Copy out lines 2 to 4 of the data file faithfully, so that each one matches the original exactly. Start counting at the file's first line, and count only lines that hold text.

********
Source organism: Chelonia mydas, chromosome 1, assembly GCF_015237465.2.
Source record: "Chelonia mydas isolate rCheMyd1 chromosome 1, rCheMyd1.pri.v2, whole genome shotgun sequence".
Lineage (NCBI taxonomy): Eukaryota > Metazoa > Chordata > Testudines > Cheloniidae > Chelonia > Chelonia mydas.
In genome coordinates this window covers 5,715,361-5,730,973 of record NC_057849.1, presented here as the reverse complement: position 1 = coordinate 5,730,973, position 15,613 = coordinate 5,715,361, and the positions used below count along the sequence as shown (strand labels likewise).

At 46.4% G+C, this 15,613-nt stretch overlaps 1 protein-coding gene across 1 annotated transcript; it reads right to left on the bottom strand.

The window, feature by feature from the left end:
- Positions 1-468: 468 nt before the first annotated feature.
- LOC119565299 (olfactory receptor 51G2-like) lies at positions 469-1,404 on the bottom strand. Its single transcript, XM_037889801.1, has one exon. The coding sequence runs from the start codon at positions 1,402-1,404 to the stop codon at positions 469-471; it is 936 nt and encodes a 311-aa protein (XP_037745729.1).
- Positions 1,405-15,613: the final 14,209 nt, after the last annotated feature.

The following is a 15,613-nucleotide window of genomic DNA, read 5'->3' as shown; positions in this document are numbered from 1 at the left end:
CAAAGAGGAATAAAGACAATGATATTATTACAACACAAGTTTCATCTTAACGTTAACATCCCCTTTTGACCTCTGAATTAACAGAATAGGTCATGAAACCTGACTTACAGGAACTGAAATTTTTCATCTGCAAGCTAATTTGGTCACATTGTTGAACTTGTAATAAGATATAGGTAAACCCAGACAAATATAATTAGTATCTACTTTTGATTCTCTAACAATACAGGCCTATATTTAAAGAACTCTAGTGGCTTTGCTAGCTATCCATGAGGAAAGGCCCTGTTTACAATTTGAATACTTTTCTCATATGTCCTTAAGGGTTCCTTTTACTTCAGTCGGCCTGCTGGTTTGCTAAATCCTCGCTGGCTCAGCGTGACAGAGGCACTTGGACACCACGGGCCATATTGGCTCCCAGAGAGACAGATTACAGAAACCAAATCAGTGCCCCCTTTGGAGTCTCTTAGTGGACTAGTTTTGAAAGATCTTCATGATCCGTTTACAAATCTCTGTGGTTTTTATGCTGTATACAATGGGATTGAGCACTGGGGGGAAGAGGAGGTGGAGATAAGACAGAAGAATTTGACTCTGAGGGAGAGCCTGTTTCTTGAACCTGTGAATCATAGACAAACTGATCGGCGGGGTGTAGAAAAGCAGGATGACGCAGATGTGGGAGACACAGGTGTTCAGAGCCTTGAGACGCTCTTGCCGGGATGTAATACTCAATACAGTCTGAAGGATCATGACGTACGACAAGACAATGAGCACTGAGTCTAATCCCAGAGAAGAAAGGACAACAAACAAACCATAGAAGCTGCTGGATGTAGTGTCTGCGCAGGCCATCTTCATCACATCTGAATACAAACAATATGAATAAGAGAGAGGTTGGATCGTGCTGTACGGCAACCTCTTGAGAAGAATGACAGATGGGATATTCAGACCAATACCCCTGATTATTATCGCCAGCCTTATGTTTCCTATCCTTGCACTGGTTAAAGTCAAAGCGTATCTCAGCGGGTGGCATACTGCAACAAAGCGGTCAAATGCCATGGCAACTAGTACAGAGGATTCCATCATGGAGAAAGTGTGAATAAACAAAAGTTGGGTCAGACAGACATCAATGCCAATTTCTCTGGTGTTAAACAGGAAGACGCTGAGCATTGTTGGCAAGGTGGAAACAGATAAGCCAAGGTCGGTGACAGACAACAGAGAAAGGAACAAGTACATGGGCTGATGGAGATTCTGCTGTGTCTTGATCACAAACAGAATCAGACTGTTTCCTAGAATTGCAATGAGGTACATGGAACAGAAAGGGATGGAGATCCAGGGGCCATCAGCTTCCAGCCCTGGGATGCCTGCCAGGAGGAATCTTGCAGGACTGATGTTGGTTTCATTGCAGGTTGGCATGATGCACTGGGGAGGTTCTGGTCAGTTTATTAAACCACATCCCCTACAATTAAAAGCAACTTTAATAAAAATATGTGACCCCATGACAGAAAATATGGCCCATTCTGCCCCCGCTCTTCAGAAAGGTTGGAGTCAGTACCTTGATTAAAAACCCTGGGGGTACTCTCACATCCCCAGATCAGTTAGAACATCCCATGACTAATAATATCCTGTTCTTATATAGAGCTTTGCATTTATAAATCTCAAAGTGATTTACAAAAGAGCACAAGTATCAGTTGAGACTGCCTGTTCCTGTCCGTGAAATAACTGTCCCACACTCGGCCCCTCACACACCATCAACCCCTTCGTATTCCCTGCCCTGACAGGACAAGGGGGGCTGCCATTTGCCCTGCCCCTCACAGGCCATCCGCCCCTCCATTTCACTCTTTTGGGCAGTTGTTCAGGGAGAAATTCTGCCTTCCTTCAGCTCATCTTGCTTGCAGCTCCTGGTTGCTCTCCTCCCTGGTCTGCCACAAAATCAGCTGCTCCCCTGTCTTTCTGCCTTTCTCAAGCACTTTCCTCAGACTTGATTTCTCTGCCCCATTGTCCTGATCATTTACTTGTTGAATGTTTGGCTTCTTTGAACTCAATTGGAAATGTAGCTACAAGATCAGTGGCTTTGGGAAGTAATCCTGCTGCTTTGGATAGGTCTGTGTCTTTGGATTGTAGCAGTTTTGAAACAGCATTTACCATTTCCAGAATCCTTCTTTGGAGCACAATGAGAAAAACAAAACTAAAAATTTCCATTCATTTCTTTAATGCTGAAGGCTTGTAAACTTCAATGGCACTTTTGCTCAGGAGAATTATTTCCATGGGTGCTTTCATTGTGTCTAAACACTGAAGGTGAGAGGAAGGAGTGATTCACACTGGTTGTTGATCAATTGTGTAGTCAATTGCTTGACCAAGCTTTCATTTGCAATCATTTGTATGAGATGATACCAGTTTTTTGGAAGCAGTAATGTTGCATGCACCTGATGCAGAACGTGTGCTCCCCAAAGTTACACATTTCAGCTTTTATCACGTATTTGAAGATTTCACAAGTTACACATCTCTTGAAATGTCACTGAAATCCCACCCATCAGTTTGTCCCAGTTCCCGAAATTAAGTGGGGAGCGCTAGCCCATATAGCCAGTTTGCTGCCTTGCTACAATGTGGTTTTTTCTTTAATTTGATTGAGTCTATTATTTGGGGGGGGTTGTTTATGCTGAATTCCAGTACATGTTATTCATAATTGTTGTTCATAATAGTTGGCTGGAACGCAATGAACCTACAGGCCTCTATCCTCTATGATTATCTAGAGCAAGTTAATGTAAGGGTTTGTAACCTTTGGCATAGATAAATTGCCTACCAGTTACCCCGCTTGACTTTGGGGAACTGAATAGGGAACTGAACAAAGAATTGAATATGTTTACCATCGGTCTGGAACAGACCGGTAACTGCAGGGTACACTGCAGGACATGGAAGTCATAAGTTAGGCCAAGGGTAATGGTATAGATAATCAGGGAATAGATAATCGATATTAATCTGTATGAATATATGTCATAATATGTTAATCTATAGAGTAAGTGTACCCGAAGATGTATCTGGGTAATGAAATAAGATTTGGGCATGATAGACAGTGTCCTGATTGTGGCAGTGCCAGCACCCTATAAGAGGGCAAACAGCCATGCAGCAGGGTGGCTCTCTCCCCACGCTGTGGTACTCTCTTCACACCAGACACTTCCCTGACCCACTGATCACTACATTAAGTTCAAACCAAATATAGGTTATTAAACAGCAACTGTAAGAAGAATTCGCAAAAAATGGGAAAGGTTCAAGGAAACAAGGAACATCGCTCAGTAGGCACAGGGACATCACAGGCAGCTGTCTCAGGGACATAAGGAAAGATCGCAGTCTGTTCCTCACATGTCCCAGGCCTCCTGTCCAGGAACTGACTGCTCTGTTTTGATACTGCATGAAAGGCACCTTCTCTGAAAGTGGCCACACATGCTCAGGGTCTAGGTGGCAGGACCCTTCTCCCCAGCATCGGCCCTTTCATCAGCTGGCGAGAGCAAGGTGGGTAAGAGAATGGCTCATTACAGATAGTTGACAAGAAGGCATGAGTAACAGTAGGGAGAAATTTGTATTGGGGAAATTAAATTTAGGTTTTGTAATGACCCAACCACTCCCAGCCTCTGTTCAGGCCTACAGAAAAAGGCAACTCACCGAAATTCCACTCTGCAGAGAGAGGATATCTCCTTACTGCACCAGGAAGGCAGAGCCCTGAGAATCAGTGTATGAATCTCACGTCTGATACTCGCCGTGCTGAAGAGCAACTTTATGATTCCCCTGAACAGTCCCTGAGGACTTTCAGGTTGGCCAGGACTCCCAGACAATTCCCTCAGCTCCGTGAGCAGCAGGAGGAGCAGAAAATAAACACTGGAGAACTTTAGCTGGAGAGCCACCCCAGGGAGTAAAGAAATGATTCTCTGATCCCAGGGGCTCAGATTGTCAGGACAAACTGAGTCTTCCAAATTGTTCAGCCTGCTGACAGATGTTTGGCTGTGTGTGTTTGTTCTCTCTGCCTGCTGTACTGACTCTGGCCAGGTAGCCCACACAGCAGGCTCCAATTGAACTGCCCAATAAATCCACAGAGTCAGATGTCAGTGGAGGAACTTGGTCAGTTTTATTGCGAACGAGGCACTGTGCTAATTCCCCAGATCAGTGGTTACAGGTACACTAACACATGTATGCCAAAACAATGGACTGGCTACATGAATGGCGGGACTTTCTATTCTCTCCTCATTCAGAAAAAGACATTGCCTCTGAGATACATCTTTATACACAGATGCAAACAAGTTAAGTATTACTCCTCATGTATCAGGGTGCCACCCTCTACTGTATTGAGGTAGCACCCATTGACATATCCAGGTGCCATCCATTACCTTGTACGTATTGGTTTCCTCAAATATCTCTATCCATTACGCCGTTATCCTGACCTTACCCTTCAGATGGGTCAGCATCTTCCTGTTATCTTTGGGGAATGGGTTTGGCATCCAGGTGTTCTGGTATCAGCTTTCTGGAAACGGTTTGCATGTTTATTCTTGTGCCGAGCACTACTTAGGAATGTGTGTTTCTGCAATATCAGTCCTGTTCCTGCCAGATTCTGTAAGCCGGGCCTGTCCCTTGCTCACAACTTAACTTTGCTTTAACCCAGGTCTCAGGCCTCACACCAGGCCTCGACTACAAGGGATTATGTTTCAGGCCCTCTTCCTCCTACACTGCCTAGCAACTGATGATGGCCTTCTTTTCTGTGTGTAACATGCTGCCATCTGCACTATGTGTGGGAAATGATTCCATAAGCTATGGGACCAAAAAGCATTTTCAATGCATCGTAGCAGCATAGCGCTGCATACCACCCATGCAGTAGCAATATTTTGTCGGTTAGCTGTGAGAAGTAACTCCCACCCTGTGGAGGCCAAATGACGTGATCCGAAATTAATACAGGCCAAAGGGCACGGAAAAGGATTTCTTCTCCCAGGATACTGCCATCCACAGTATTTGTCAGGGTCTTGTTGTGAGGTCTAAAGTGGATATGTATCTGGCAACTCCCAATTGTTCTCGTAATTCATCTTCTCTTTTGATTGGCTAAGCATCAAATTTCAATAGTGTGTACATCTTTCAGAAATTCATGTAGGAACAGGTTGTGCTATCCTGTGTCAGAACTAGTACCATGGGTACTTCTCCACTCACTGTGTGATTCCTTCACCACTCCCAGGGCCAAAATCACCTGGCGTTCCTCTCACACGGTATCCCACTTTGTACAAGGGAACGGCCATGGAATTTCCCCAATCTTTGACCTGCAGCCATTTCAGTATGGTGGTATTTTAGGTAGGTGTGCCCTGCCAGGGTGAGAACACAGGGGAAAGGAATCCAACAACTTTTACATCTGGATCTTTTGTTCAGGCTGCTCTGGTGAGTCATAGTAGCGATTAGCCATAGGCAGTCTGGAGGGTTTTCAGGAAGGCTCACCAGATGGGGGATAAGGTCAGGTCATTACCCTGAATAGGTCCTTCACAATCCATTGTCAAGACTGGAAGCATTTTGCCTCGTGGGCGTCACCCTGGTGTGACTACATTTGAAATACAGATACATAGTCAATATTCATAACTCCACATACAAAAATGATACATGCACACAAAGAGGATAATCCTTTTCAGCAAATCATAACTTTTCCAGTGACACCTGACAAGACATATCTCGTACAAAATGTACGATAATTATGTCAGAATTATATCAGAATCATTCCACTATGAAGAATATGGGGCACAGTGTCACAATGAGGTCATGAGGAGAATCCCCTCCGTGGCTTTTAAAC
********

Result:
Source record: "Chelonia mydas isolate rCheMyd1 chromosome 1, rCheMyd1.pri.v2, whole genome shotgun sequence".
Lineage (NCBI taxonomy): Eukaryota > Metazoa > Chordata > Testudines > Cheloniidae > Chelonia > Chelonia mydas.
In genome coordinates this window covers 5,715,361-5,730,973 of record NC_057849.1, presented here as the reverse complement: position 1 = coordinate 5,730,973, position 15,613 = coordinate 5,715,361, and the positions used below count along the sequence as shown (strand labels likewise).